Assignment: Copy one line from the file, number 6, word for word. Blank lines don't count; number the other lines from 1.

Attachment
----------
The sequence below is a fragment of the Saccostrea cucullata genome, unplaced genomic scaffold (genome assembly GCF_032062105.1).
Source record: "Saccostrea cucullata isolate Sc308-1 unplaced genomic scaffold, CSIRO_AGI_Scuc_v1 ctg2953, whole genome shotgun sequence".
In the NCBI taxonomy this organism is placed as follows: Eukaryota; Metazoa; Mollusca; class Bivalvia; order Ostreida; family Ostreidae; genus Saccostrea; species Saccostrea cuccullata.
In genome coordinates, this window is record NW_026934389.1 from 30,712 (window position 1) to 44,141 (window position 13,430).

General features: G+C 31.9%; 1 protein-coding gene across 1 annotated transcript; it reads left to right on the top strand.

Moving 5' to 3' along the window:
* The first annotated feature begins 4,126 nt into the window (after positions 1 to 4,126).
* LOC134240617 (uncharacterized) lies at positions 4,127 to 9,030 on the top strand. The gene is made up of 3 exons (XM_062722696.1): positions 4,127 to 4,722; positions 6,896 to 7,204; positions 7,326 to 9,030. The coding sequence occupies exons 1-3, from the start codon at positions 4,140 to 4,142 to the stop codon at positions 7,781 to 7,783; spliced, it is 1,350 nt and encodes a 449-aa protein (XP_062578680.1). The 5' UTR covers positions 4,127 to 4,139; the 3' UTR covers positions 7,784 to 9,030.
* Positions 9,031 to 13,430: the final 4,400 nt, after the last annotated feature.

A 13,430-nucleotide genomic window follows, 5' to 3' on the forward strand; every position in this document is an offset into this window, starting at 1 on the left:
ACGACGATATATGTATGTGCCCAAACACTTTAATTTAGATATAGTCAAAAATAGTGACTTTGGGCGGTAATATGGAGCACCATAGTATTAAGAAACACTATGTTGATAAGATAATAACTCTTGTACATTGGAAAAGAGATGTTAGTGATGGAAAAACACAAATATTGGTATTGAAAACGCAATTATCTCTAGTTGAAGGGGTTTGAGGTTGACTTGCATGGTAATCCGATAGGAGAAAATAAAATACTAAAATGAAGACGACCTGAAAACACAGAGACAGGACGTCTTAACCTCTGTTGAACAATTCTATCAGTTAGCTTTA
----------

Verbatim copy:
Moving 5' to 3' along the window: